The Name Of The Rose (1986)
Directed by: Jean-Jacques Annaud
Written by: Andrew Birkin, Gérard Brach, Howard Franklin, Umberto Eco
Starring: Christian Slater, Elya Baskin, Helmut Qualtinger, Sean Connery
HCF REWIND NO. 165: THE NAME OF THE ROSE [West Germany, Italy, France 1986]
AVAILABLE ON DVD AND BLU-RAY
RUNNING TIME: 125 min
REVIEWED BY: Dr Lenera, Official HCF Critic
Northern Italy, during the early 14th century. Franciscan monk William of Baskerville and his novice Adso of Melk arrive at a Benedictine abbey where a mysterious suicide has occurred ahead of an important theological Church conference. William, known for his deductive and analytic mind, confronts the worried Abbot and gains permission to investigate the death. Over the next few days, several other bizarre deaths occur, and the two gradually discover that everything is not what it seems in the abbey….
The Name Of The Rose is a dark, gloomy, medieval murder mystery that, as many of director Jean-Jacques Annaud’s [Quest For Fire, Enemy At The Gates] films do, takes the viewer into a world that seem strange and alien, and makes it feel totally and utterly authentic. A monastery and the doings of monks may not even seem very interesting to some, but the film’s unique setting actually helps make it so interesting. Though there is some blood and breasts, and certainly a giallo feel to certain sections of the film, it’s a very dour work that doesn’t really make many concessions to the viewer and requires him or her to be patient. I think it’s a very rewarding watch that has a decent story and also a strong, always relevant theme about the suppression of individuality and writing. It also has to my mind one of Sean Connery’s greatest performances. He plays a sort-of medieval monk Sherlock Holmes, brilliant at spotting things and working things out, and superbly conveys both the character’s intelligence and a certain world-weariness. Only as 007 has that twinkle in Connery’s eye seemed as appropriate.
The book was written by Umberto Eco, and an extremely heavy-going tome it is, though definitely rewarding if you have the patience for it. Annaud, who has a lifelong fascination with medieval churches, told Eco that he was convinced the book was written for only one person to direct – that is to say himself. He spent four years preparing the project. The script by Andrew Birkin, Gerard Brach, Howard Franklin and Alain Goddard simplified much of the book but retained its essence, though some were disappointed by the happier ending and more simplistic depictions of some of the characters. Michael Caine, Robert De Niro, Jack Nicholson, Ian McKellen, Roy Sheider, Marlon Brando, Max Von Sydow [now he would have been good] and Donald Sutherland were amongst those considered for the role of William of Baskerville until Connery got the part. Because Connery’s career was in a slump, Columbia pulled out and the film became a co-production between several European companies. It was partly shot at the Eberbach monastery in Germany, where a key page from one of the many religious books and manuscripts was stolen [it took them a year to make a new page], and partly on the largest exterior set since Cleopatra. Connery caught fire for real in one scene and was saved by Annaud, who jumped on top of him and rolled him to the ground. The Name Of The Rose flopped in the US, but was a big success in many European countries, though a sex scene had to be cut from some prints because Christian Slater, whose first film this was, was 15.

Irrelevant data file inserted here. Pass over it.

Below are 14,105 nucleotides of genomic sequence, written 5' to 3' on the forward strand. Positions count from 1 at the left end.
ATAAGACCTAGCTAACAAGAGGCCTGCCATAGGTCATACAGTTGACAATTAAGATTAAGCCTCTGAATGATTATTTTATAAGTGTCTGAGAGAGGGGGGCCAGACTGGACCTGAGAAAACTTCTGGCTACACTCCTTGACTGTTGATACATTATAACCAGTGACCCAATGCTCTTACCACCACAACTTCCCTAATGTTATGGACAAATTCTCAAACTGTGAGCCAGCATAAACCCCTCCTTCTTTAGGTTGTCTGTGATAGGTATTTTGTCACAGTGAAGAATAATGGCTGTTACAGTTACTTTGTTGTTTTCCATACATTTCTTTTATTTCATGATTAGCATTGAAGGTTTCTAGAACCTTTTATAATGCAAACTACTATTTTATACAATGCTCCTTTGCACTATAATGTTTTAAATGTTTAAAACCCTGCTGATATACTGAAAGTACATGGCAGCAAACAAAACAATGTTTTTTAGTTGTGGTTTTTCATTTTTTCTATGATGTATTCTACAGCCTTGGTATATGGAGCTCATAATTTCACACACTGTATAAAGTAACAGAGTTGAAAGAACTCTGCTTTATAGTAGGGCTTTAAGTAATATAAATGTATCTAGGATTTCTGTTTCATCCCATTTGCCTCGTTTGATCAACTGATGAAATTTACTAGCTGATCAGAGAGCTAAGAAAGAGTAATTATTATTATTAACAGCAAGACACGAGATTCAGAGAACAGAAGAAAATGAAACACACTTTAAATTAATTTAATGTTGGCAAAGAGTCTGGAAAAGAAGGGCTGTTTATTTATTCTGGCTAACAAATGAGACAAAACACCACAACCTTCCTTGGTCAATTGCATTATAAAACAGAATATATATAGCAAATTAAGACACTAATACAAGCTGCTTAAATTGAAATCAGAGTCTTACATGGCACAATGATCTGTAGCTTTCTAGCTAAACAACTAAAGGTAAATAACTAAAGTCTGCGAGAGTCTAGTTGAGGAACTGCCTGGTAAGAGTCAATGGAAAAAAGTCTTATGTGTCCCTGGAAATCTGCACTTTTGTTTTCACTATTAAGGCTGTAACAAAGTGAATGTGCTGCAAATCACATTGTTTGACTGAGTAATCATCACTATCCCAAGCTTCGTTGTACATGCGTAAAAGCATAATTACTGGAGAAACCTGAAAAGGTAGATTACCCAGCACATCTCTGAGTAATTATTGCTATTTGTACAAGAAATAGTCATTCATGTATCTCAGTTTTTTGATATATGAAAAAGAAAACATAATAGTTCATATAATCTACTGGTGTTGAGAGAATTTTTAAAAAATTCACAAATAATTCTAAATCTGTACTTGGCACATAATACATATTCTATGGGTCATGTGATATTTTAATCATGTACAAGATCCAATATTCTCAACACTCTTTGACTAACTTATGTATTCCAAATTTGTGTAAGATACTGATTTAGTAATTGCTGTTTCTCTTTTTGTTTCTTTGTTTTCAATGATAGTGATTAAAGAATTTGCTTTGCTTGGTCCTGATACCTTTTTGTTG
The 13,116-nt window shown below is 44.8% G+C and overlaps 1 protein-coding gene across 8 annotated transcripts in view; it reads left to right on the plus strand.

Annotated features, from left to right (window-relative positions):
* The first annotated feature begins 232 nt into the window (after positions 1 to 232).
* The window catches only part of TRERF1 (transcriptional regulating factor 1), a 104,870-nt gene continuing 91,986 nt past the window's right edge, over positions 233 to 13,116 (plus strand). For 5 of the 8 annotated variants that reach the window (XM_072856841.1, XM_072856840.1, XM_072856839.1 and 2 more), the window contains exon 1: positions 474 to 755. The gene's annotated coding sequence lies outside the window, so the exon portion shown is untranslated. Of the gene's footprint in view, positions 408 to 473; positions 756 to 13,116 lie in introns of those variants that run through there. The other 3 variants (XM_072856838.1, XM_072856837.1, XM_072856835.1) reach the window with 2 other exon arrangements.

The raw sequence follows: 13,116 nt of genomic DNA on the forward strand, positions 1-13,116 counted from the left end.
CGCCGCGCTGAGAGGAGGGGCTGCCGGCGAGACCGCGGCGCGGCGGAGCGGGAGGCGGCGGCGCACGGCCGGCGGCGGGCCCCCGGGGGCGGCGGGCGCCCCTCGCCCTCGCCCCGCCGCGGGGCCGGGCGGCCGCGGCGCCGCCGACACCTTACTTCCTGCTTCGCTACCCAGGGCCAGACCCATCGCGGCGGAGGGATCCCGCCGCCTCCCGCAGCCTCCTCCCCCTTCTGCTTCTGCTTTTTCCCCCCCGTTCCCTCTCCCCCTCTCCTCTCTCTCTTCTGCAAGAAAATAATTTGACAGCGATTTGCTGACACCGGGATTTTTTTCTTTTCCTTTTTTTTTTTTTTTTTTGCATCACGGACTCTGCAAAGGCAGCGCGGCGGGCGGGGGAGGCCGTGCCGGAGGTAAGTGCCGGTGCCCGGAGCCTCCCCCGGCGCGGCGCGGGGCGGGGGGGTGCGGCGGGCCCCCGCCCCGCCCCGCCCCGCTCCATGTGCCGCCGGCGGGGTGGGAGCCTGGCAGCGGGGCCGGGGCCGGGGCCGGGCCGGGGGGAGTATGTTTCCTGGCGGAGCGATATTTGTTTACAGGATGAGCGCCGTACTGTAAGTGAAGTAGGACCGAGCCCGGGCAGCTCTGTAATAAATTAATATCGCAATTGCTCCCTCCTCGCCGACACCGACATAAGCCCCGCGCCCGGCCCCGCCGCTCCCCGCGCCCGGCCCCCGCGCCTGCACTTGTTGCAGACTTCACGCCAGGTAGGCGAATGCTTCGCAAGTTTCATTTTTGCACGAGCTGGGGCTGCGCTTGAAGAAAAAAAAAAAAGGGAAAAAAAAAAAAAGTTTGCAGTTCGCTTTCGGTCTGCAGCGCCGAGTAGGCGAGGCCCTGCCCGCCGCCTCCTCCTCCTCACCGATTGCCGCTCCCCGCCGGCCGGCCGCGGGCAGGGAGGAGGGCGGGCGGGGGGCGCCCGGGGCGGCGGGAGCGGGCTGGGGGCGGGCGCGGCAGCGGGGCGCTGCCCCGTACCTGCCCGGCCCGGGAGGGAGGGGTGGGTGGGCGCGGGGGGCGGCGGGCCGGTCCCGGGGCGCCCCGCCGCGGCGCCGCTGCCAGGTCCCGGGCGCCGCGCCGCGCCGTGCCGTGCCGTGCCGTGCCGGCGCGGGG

Straight away this is a visually strong picture, Tonino Delli Colli’s [Once Upon A Time In America] photography really bringing to life the bleak landscapes and every nook and cranny of the forbidding monastery in which most of the film will take place. I guess these days most people think of monks as content, peaceful folk, but straight away the monastery in this film comes across as being very sinister indeed. Annaud seemed to go out of his way to find the ugliest, or at least the most visually interesting, actors he could to be play many of the monks, the most memorable, unsurprisingly, being Ron Perlman as a truly mad brother who, as William puts it: “speaks all languages, and none of them well”. These human gargoyles scurry around like rats and scheme all sorts of things as the plot develops to take in murder, blackmail, homosexuality, and many other things besides. Though we certainly want to know who is committing the murders, it becomes more a case of ‘whydunit’ rather than whodunit. The search for a forbidden book ends up being very reminiscent of the later The Da Vinci Code, but whereas Dan Brown’s novel became utterly ludicrous and the film got lost in tedious exposition, this story remains believable and keeps the dialogue precise and to the point.